Jivita Harris-Casey is an L.A. artist who sells her one-of-a-kind jewelry across the U.S., including at the museum shops at FIDM, the Fowler Museum at UCLA, and our very own Getty Store. Handcrafted in recycled and reclaimed silver-plated bronze, each piece is designed with care using centuries-old techniques.
For our ongoing #GettyInspired series, Jivita took the time to talk to me about her pieces (I’ll take one of each, please!), how she got started, and how important it is for artists to promote their work.
How did you get started or become interested in creating jewelry? I see that you studied metal arts.
I started making jewelry while at university. I’d just started in the art program at California State University Long Beach when a friend suggested I try a jewelry class. Within the first few months I realized that metal was the medium for me. I loved working with precious metal and stones. I loved the physicality of it. It requires strength but also very fine motor skills. I also loved the history of jewelry. Some of the oldest human artworks were for self adornment—jewelry.
My parents were extensive travelers. My sisters and I grew up going through our mother’s jewelry boxes, where there were intricate filigree earrings from India, silver rings from Afghanistan, and old European jewelry from our family. I loved that each style was like a language from a different culture. Jewelry is the medium for a great conversation between the maker, the wearer, and the people that both interact with.
Your pieces are beautiful. I especially love the rings on your website, and the snake and pomegranate pieces you make for the Getty.
The Getty was the first institution that approached me for an exclusive collection to complement their aesthetic. The line was intended to correspond with the grand reopening [in 2006] of the Getty Villa, which houses the Greek and Roman antiquities. Taking the lead from there, I decided to use the lost-wax technique to design the collection. The lost-wax technique dates back more than 5,000 years.
To further connect to the Getty’s collection, we decided to use bronze as the base material. Many of the sculptures housed at the Villa, including the Victorious Youth, were created using this ancient technique and material.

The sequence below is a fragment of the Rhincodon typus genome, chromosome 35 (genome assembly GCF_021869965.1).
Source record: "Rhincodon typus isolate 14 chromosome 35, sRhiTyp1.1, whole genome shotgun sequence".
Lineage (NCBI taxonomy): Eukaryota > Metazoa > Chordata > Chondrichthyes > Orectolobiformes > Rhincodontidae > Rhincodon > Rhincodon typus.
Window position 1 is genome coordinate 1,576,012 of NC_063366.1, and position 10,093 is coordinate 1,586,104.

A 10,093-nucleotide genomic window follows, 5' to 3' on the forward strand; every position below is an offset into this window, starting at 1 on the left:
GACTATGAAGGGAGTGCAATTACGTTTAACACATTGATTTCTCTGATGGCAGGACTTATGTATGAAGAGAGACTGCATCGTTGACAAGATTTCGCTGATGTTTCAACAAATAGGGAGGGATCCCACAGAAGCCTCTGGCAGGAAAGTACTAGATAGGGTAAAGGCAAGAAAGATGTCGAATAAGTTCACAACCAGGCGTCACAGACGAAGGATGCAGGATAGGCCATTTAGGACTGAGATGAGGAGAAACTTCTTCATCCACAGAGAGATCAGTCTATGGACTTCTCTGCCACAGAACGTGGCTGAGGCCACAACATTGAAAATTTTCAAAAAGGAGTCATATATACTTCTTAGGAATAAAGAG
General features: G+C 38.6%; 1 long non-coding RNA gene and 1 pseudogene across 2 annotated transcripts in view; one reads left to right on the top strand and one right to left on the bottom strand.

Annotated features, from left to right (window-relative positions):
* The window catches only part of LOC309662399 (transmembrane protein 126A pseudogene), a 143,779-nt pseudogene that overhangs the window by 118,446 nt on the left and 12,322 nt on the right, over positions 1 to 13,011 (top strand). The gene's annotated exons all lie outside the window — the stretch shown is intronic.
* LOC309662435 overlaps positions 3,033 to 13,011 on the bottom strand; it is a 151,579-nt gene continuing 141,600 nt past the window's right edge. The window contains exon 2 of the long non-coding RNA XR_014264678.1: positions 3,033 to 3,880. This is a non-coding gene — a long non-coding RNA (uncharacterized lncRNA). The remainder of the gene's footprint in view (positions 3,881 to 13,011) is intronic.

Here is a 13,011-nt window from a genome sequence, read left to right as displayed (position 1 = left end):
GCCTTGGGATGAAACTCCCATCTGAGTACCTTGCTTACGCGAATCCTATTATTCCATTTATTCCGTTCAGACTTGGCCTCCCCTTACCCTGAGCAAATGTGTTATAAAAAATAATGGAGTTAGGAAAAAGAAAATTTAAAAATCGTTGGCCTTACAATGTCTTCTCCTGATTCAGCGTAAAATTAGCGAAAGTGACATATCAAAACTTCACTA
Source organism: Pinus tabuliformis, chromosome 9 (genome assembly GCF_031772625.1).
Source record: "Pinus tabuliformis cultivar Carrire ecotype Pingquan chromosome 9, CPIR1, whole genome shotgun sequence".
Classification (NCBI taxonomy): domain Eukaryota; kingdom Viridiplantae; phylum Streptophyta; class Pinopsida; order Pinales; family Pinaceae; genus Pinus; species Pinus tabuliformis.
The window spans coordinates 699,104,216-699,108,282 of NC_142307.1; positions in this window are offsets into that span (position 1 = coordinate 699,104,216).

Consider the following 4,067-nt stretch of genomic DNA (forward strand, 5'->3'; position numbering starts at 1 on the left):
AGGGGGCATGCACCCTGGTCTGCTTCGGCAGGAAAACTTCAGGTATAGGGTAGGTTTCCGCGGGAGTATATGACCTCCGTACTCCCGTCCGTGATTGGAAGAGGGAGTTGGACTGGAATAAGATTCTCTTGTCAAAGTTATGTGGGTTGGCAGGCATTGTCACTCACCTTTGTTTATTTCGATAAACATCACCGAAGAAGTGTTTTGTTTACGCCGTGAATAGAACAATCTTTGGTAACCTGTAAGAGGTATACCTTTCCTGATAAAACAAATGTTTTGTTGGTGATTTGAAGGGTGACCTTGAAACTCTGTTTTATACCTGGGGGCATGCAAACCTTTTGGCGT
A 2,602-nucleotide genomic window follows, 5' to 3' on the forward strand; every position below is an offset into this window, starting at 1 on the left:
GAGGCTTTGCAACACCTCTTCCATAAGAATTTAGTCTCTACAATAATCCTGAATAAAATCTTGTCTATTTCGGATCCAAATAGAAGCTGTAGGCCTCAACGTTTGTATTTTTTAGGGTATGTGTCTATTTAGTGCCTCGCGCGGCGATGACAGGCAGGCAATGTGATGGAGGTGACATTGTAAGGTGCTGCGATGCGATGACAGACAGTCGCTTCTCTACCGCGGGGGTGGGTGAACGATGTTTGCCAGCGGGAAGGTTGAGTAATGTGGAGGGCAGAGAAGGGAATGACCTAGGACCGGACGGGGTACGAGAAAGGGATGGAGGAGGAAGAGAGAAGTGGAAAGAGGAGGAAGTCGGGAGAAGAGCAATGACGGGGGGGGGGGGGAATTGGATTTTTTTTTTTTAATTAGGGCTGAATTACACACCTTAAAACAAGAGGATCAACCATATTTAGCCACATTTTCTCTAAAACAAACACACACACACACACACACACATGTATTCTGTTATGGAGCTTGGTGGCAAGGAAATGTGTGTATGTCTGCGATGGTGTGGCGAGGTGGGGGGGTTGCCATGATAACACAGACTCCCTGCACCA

I also saw that you sell to quite a few other museums now too. This is great! How did you become connected that way?
The first museum to carry my work was the Orange County Museum of Art. They were interested in showcasing handmade works from local artists. At that time, my work was almost exclusively all hand fabricated. The one-of-a-kind nature of these pieces made them of particular interest to museum stores and craft boutiques. I now extensively use the lost-wax casting technique, which allows me to reproduce designs and widen my audience. I still hand-fabricate the original designs and have a one-of-a-kind collection, but most of my current work is limited production collections.
How have ancient myth, classical art, and/or the Getty Villa inspired you?
I’ve always been interested in mythology. Reading Joseph Campbell’s The Power of Myth, among others, brought me to understand how cultures from around the world use symbols to tell stories and share ideas that help us understand each other. The snake is one symbol seen in many pieces throughout the Getty collection that represents the Earth, the cycle of life, female power, and rain.
The pomegranate was the second idea added to the collection through collaboration with Getty product developer Darcy Estes Pinelo. The pomegranate is seen throughout the mosaics, gardens, and architecture of the villa. Pomegranates are seen in many cultures as symbols of health, fertility, and rebirth.
How do you feel about self promotion, especially this day and age when every artist is on Facebook, Twitter, Instagram, Pinterest, and more, trying to present themselves?
There are some really positive aspects to self-promotion using social media: I can directly engage with a global audience to share my ideas and inspirations.
Self-promotion can feel awkward at times because we are taught not to speak too highly of ourselves but let our work speak for us, but as artists we need to share the thoughts and inspirations behind a finished piece or use of a symbol, or even stone choices. A major challenge of using social media is that it is a hungry, fickle beast and the pace of keeping active online is consuming.
I have loved working with the Getty, it has been such a point of pride that my collection continues to sell well after more than 10 years!
Text of this post © J. Paul Getty Trust. All rights reserved.
Look for Jivita’s exclusive pomegranate and snake jewelry collection in the Getty Store.